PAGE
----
Debt and borrowing overview
If you get into debt because of reduced income and higher outgoings due to cancer, seek help as soon as possible, and don't panic. This information will help you understand the basics of debt management, and provides tools to help you deal with your debts.
Money matters can seem complicated. This section of the website keeps things simple. It provides basic information that can help you manage common debt problems.
It shows you how to deal with your debts by following a clear, step-by-step process:
Step 1: Increase your income
Step 2: Create a financial statement
Step 3: Identify your priority debts (debts that need to be paid first and most urgently)
Step 4: Negotiate with your creditors (people you owe money to)
Don’t worry if your situation is very complicated, or if you need more help understanding what to do. There are many organisations that offer free, expert advice and support for people with debts (see Where to find more information and advice about debt and borrowing). Because they help people deal with their debts every day, the people at these organisations will understand your situation.
Some organisations, such as StepChange Debt Charity, also offer free debt management plans.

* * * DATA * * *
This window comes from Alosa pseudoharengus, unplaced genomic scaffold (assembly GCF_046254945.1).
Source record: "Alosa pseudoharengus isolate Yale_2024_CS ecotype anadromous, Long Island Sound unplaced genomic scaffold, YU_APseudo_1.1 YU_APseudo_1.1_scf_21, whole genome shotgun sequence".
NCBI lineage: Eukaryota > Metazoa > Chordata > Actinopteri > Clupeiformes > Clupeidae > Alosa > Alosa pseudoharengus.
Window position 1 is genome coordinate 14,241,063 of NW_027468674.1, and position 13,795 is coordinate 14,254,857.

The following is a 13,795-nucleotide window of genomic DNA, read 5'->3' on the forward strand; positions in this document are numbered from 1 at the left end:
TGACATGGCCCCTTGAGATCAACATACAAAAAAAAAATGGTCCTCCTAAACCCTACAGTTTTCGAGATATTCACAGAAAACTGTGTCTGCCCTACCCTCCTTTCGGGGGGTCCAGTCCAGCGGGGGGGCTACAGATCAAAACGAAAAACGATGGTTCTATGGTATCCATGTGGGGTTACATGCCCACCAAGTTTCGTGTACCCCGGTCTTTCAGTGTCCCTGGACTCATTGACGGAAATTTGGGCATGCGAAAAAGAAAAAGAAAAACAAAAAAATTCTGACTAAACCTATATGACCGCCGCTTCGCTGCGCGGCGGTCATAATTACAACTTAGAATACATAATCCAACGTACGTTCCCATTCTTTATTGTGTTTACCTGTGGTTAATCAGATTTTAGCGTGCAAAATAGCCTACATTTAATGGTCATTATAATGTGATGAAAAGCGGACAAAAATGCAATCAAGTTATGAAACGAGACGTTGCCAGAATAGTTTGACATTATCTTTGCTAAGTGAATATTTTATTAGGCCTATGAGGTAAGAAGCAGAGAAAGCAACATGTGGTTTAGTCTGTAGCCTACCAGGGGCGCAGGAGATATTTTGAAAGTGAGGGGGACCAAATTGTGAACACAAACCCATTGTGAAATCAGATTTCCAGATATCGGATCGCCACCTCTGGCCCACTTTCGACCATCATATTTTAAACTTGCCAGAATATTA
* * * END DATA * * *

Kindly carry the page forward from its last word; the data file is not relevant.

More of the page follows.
Although it may feel like a difficult thing to do, it’s best to tell your creditors that you or the person you care for has been diagnosed with cancer.
Keeping your creditors updated on your circumstances can help them discuss potential problems with you. However, if you have long-standing debt and have not heard from your creditors for a number of years, it may be worth seeking advice prior to contacting them.
In this section of the website you’ll find:
basic information about what steps to take and when
steps to help you work out your financial statement
information to help you identify and prioritise your debts
sample letters that you can send to your creditors
a case study showing how one couple affected by cancer took control of their debts
‘jargon busters’ and a glossary at the back, explaining some of the terms used
a list of support organisations who can help you.
The best way to use the four steps is to work through them from start to finish, as they will help you sort out the most important problems first. Each step leads on to the next, so if you follow the sections in order, it’ll be easier to keep everything clear.